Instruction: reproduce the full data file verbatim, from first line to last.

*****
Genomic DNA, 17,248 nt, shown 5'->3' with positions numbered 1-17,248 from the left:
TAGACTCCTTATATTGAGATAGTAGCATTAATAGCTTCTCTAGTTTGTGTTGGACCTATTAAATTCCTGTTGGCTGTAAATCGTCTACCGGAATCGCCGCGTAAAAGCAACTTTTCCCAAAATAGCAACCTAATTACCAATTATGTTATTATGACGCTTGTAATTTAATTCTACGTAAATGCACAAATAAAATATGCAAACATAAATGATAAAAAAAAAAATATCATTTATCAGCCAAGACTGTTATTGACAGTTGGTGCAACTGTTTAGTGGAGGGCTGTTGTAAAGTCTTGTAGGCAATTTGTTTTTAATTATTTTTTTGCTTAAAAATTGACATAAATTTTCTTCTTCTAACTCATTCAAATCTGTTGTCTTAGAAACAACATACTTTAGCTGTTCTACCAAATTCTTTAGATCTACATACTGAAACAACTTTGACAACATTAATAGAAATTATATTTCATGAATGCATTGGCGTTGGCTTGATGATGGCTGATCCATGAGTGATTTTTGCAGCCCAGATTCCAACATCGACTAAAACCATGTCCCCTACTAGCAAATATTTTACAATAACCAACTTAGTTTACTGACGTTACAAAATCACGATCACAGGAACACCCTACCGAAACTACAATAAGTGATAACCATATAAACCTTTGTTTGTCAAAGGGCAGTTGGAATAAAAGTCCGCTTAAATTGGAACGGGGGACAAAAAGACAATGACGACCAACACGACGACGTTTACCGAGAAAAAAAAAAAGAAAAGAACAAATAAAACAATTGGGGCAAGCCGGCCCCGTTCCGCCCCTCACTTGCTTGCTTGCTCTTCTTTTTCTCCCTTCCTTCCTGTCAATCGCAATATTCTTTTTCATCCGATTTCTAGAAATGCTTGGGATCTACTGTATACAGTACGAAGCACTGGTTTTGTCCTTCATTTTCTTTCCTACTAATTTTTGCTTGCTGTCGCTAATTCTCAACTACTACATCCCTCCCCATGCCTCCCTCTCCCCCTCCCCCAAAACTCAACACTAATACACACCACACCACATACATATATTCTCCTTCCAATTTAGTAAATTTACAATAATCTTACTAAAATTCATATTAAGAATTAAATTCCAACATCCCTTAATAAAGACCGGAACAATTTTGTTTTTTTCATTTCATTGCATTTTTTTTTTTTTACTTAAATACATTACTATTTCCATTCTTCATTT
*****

Genomic DNA, 17,248 nt, shown 5'->3' with positions numbered 1-17,248 from the left:
TAGACTCCTTATATTGAGATAGTAGCATTAATAGCTTCTCTAGTTTGTGTTGGACCTATTAAATTCCTGTTGGCTGTAAATCGTCTACCGGAATCGCCGCGTAAAAGCAACTTTTCCCAAAATAGCAACCTAATTACCAATTATGTTATTATGACGCTTGTAATTTAATTCTACGTAAATGCACAAATAAAATATGCAAACATAAATGATAAAAAAAAAAATATCATTTATCAGCCAAGACTGTTATTGACAGTTGGTGCAACTGTTTAGTGGAGGGCTGTTGTAAAGTCTTGTAGGCAATTTGTTTTTAATTATTTTTTTGCTTAAAAATTGACATAAATTTTCTTCTTCTAACTCATTCAAATCTGTTGTCTTAGAAACAACATACTTTAGCTGTTCTACCAAATTCTTTAGATCTACATACTGAAACAACTTTGACAACATTAATAGAAATTATATTTCATGAATGCATTGGCGTTGGCTTGATGATGGCTGATCCATGAGTGATTTTTGCAGCCCAGATTCCAACATCGACTAAAACCATGTCCCCTACTAGCAAATATTTTACAATAACCAACTTAGTTTACTGACGTTACAAAATCACGATCACAGGAACACCCTACCGAAACTACAATAAGTGATAACCATATAAACCTTTGTTTGTCAAAGGGCAGTTGGAATAAAAGTCCGCTTAAATTGGAACGGGGGACAAAAAGACAATGACGACCAACACGACGACGTTTACCGAGAAAAAAAAAAAGAAAAGAACAAATAAAACAATTGGGGCAAGCCGGCCCCGTTCCGCCCCTCACTTGCTTGCTTGCTCTTCTTTTTCTCCCTTCCTTCCTGTCAATCGCAATATTCTTTTTCATCCGATTTCTAGAAATGCTTGGGATCTACTGTATACAGTACGAAGCACTGGTTTTGTCCTTCATTTTCTTTCCTACTAATTTTTGCTTGCTGTCGCTAATTCTCAACTACTACATCCCTCCCCATGCCTCCCTCTCCCCCTCCCCCAAAACTCAACACTAATACACACCACACCACATACATATATTCTCCTTCCAATTTAGTAAATTTACAATAATCTTACTAAAATTCATATTAAGAATTAAATTCCAACATCCCTTAATAAAGACCGGAACAATTTTGTTTTTTTCATTTCATTGCATTTTTTTTTTTTTACTTAAATACATTACTATTTCCATTCTTCATTT